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I have a number of create and delete partial views that I want to reuse by calling from other views. The issue is that this requires me to pass the return route and routeValues to the create and delete controller methods so that they can generate an appropriate redirect back to the original view on success. I created some extensions and helpers to keep this tidy but it seems convoluted to approach the problem this way. Have I missed something? Is there a simple way to RedirectToAction when the (redirect) controller, action and routeValues can vary?

Example for clarity: both the Product A-Z Index View and the Product SomeCategory Index View have a delete button that calls the Delete View (which displays a "do you really wanna delete" message) which has a "Really Delete" button that posts back to the actual (POST) Delete method in the product controller. Once the product is deleted we need to return a RedirectToAction but since both the 'A-Z Index' and the 'SomeCategory Index' Views have a Delete link we have to dynamically set the action, controller and routeValues to whatever view called the delete initially.

This isn't difficult but it's extremely convoluted to pass the redirect values around all the controllers and views that handle the delete and it stands to reason there must be a saner way to do this.

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How do you do it presently? Do you persist the RedirectToRoute values in the POST form or hold them temporarily on the server somewhere? –  cottsak May 12 '09 at 10:55
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3 Answers 3

Interrogate the Request.UrlReferrer in the Delete action ( the one that displays the confirmation view ) and store the referrer details in the temp data.

In the delete action, read the referrer details back out of the temp data and use the Redirect( string ) overload to redirect to the url that referred the user to the original delete request.

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did you consider using RedirectToRoute

RedirectToRoute(new {controller = "MyController", Action = "Create", id = ""});
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It wouldn't solve the problem which is maintaining the controller, action and routeValues of the calling view across the method calls. –  grenade May 7 '09 at 17:48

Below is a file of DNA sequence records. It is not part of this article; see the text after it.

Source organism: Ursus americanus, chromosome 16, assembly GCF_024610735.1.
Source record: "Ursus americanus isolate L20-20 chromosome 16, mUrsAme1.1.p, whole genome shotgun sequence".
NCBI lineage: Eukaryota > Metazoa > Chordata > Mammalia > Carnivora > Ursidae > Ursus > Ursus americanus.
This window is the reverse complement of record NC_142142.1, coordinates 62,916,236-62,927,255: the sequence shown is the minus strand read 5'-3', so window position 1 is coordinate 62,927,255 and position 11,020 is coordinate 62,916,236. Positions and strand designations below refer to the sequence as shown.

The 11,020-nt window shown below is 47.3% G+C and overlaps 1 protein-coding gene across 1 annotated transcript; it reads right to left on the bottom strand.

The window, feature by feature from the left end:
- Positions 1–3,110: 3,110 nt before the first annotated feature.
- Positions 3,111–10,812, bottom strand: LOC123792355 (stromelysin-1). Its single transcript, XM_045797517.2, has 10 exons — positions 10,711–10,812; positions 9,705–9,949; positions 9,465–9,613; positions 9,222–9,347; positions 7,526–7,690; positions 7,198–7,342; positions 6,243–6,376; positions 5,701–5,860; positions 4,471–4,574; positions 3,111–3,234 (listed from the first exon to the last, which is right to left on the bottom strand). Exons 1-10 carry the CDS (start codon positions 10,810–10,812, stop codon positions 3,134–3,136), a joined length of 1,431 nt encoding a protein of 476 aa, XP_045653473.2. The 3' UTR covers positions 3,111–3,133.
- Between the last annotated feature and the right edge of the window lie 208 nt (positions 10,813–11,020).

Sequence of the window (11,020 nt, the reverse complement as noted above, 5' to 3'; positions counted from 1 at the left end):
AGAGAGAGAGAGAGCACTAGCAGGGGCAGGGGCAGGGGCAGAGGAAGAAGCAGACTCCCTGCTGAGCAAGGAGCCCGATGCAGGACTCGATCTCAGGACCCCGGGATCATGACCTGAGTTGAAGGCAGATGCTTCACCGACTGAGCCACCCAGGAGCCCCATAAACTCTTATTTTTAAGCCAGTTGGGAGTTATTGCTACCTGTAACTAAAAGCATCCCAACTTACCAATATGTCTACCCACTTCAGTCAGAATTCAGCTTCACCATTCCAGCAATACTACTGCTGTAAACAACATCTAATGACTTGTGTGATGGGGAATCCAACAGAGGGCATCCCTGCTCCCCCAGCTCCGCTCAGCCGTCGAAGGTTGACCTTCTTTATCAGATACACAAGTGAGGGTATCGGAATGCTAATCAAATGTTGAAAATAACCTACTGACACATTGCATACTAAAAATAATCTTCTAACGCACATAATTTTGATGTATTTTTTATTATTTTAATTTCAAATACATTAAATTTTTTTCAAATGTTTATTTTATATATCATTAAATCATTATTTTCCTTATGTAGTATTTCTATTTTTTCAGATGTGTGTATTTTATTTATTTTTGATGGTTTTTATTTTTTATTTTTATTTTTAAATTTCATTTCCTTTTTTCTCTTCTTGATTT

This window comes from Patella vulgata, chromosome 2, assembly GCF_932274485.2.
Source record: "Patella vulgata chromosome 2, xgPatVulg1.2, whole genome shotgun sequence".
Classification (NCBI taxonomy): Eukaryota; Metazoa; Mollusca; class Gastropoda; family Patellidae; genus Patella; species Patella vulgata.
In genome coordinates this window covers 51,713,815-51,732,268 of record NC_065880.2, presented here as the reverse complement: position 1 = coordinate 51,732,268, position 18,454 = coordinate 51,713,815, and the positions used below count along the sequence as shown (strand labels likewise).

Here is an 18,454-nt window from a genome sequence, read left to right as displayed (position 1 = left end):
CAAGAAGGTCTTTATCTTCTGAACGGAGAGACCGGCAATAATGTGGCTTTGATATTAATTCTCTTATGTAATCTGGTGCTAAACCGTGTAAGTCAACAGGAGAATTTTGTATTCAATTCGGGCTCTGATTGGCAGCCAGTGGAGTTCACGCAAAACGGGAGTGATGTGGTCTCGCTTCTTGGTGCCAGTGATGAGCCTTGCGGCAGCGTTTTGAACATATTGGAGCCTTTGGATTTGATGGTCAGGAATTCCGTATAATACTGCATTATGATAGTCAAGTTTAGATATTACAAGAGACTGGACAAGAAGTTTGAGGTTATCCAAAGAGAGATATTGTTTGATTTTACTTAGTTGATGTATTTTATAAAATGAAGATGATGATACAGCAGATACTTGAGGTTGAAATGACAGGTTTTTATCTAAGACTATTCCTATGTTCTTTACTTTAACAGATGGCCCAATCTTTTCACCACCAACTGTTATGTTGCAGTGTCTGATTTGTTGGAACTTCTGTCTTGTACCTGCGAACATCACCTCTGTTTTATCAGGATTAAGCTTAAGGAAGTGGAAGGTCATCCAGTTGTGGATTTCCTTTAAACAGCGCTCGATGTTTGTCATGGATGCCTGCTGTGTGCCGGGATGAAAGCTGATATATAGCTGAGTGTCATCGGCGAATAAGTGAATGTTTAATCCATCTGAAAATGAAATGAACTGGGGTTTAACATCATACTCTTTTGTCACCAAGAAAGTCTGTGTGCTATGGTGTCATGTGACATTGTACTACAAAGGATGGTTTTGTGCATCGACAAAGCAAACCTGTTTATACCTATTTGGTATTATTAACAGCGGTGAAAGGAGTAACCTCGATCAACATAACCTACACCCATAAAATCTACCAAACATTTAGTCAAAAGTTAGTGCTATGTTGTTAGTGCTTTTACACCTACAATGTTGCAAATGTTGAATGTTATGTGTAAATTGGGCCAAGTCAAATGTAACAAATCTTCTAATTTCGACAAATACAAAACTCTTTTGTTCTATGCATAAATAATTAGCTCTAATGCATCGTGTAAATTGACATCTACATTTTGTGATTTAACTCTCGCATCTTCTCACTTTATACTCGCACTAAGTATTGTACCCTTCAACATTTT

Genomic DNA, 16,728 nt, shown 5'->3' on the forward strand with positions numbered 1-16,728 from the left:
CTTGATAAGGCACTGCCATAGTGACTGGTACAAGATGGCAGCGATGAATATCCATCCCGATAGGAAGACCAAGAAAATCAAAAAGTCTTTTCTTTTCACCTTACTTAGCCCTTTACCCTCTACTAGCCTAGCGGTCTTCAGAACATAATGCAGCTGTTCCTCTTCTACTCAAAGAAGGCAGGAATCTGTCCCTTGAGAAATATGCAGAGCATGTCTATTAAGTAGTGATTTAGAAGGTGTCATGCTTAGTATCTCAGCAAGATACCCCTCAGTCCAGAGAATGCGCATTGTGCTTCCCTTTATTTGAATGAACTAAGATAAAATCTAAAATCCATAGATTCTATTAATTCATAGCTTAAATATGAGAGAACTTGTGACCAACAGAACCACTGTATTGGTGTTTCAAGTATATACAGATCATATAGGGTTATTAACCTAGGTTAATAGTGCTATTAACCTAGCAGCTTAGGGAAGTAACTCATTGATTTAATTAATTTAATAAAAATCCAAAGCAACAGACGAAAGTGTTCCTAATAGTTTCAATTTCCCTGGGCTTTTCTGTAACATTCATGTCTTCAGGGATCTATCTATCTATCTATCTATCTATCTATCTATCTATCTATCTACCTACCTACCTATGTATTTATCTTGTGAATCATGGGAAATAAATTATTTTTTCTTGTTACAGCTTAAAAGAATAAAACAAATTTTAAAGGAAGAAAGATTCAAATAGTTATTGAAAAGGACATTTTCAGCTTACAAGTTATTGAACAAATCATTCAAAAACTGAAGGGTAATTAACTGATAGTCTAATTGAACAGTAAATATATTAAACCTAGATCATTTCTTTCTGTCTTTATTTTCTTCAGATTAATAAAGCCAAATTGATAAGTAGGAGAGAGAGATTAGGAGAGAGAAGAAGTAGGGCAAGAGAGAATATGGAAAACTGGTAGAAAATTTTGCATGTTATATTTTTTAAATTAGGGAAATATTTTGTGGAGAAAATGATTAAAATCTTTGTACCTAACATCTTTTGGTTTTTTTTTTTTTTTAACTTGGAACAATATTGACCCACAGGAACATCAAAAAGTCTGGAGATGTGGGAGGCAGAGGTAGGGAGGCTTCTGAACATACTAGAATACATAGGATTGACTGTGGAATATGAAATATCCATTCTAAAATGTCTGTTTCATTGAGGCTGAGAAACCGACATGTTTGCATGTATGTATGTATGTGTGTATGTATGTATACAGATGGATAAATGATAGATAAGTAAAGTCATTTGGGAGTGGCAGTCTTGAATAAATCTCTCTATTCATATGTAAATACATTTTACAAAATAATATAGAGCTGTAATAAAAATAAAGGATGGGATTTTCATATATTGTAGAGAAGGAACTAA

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Consider not using a whole view for the 'delete confirm'. Use a Html helper and a javascript 'confirm()'. ie. render the post form and delete link with a helper so that when the user clicks "delete" they get a js confirm prompting "sure to delete?" and on ok the function "returns true" and invokes the submit on the form to delete. then the delete action simply redirects to wherever it normally would. i'd hope you are using different delete actions for the different objects you are trying to delete. if your plan is to have a generic delete action, well that's harder (and not recommended IMO).

My delete helper includes lots of things, but the delete part looks like this (with snips):

            string deleteLink = String.Format(@"<a onclick=""deleteRecord({0})"" href='#'>Delete</a><form id='deleteForm' method='post' action='" +
             routeRelativePath + "/" + actionPrefix + "Delete/" + model.ID +
            @"'></form>", model.ID);

..and it (the helper) attaches some js too:

    function deleteRecord(recordId) {  
    if(confirm('Are you sure you want to delete this {friendlyModelName}?\nNOTE: There is no Undo.')) {
        // Perform delete  
        var action = "{routeRelativePath}/{actionPrefix}Delete/" + recordId;  

        // jQuery non-AJAX POST version

..you can see that the helper creates the Delete link with all the params for the route and ID etc. The js simply does the 'confirm' part then submits the tiny you can see is created by the helper.

[sorry if the samples are not 100% complete - i've had to remove lots of things: eg the helper and attached js have many different modes so as to support ajax POSTs etc]

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Your solution is valid for many situations but in our scenario, deletions require a view as there is a complex dependency tree below the item being deleted and this is displayed on the confirmation view. We also need dynamic redirection support on Create and Edit views that may be called by any number of other views that require a mechanism for returning to the calling view. –  grenade May 12 '09 at 10:31
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